One alternative for vets who want access to marijuana is to see a doctor outside of the VA system and pay the cost themselves, and it may be costly. Marijuana use, even for those who can afford it, may imperil their VA prescription medications. According to veterans, patients taking opioid analgesics are subjected to semi-regular medication screening by the VA to search for potentially dangerous drug combinations. Veterans’ opioid prescriptions may be revoked if they test positive for marijuana. Cannabis has a horrible self-destruction rate among narcotic emergency victims and veterans, including the American Veterans Association, Foreign Wars, and Iraqi Veterans, and American Afghan Veterans. As per information, patients at the Department of Veterans Affairs are generally twice as reasonable as everybody to kick the bucket because of an inadvertent excess.

Agents from the Department of Veterans Affairs communicated their issues with the thought. In any case, it is hazy on the off chance that the Government of Veterans Affairs needs to find this way to dispatch an exhaustive weed study or regardless of whether the enactment adequately orders the division to do as such. In locations where there are more alternatives than research, a few measures have been introduced in Congress to broaden access to medicinal marijuana for veterans (Duneman, 2021). Congressman Earl Blumenauer, D-Ore, has reintroduced the Veterans Equal Access Act into the House of Representatives, which permits Department of Veterans Affairs healthcare practitioners to offer recommendations and opinions on medical marijuana and fill out such proposals on a form (Duneman, 2021). Representatives presented legislation in April to legalize cannabis for the treatment of veterans in a safe manner. VA specialists can also assist veterans with filling out applications to enroll in the government’s marijuana program.


In conclusion, medicinal marijuana offers several advantages, particularly when utilized in the clinical setting to treat certain ailments, and the federal government should legalize it. According to much scientific research, medicinal cannabis has the benefit of alleviating the symptoms of several ailments and curing them. Another advantage of medicinal marijuana legalization is that patients will obtain important information and guidance from health experts without fear of being judged or embarrassed. Indeed, the federal government’s passage of laws permitting the use of cannabis-based medications illustrates a close working connection between several US government agencies. Aside from the proof that shows a Parkinson’s disease patient’s health improves after taking medical cannabis, the drug’s legalization can help align various states’ regulations regarding the medication’s use. The legalization of cannabis-based pharmaceuticals will, without a doubt, benefit the whole population of the United States more than the existing scenario.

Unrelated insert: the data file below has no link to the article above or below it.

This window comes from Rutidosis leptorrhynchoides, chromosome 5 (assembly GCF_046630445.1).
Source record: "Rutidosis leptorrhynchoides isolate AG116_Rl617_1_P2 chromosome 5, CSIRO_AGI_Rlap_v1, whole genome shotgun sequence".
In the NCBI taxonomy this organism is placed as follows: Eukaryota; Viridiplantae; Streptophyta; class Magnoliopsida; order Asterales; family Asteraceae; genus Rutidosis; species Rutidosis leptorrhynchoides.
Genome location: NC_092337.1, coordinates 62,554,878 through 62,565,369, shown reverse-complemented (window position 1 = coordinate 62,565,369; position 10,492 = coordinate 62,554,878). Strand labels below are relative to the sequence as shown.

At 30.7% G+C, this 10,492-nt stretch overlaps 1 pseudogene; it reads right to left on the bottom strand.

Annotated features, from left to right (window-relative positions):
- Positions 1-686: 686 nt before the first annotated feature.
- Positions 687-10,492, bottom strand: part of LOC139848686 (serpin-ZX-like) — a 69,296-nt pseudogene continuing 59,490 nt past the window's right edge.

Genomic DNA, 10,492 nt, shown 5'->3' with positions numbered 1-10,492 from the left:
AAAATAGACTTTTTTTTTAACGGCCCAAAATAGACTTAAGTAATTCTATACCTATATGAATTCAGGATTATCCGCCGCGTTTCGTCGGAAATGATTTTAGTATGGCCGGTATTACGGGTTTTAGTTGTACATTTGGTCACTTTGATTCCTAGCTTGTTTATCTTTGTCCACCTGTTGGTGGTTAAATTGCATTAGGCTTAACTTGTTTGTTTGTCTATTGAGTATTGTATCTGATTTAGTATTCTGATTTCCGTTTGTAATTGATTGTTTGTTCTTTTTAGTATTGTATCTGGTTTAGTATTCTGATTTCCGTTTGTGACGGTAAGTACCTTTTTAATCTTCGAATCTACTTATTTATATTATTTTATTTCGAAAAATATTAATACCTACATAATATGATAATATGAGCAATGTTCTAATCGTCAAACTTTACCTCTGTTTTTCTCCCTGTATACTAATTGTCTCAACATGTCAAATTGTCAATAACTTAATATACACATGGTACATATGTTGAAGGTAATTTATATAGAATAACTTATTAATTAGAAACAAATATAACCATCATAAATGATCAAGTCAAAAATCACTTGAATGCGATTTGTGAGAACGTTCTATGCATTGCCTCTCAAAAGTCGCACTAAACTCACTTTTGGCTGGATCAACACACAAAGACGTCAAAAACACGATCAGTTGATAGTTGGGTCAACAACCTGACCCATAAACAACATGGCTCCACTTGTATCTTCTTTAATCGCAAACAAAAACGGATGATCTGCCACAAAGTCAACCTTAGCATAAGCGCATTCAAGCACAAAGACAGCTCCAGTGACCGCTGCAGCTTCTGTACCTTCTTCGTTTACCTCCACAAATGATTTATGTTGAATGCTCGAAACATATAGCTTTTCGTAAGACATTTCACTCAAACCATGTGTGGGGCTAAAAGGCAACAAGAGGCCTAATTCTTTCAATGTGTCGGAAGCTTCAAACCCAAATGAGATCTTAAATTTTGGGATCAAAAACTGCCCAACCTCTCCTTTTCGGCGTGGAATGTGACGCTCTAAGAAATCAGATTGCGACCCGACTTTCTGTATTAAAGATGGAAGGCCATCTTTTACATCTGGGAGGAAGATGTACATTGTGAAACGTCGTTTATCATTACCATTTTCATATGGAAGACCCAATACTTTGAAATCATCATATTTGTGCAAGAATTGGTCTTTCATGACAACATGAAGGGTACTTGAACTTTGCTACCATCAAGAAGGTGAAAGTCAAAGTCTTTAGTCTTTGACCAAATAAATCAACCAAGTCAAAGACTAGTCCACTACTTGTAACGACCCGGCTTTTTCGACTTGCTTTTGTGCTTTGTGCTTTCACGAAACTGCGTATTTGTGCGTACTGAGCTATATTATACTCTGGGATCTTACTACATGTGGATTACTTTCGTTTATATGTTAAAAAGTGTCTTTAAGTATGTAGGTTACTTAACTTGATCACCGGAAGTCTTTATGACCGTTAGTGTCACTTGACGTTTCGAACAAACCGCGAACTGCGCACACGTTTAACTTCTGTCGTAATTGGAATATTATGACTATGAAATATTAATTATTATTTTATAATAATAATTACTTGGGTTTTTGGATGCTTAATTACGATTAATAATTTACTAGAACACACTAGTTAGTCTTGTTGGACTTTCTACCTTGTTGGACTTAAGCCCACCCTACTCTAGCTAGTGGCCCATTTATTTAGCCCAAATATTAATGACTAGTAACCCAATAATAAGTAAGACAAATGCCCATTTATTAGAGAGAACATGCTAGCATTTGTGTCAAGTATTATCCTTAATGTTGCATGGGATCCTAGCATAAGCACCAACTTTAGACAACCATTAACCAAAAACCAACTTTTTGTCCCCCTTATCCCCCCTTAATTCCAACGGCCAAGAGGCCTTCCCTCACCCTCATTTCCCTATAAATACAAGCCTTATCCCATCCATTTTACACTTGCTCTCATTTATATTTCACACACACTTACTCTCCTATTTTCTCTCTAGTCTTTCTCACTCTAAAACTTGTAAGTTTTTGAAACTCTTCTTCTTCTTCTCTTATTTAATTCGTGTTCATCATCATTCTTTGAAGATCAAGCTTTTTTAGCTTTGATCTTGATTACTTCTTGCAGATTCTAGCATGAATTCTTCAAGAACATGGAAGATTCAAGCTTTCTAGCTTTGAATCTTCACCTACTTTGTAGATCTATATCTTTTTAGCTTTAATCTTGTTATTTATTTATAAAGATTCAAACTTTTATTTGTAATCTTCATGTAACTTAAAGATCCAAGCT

Bridgeman, M., & Abazia, D. (2017). Medicinal marijuana: History, pharmacokinetics, and implications for the acute care setting. Pharmacy and Therapeutics, 42(3), 180-188. Web.

Browne, K. C., Stohl, M., Bohnert, K. M., Saxon, A. J., Fink, D. S., Olfson, M., Cerda, M., Sherman, S., Gradus, J. L., Martins, S. S., & Hasin, D. S. (2021). Prevalence and correlates of cannabis use and cannabis use disorder among U.S. veterans: Results from the national epidemiologic survey on alcohol and related conditions (NESARC-III). American Journal of Psychiatry, appi.ajp.2021.2. Web.

Burling, S. (2021). Many breast cancer patients are using cannabis without telling their doctors, study finds. The Philadelphia Inquirer. Web.

Duneman, N. (2021). Legalizing marijuana, psilocybin mushrooms, and MDMA for medical use. Web.

National Institute on Drug Abuse (NIDA). (2020). Is marijuana safe and effective as medicine? Web.

Ride with Larry. (2016). Medicinal cannabis and Parkinson’s segment 3 of 3. [Video]. YouTube. Web.

Tishler, J. (2021). Cannabis legalization must address medical use, not just recreational use. StatNews. Web.

Turna, J., & MacKillop, J. (2021). Cannabis use among military veterans: A great deal to gain or lose?. Clinical psychology review, 101958.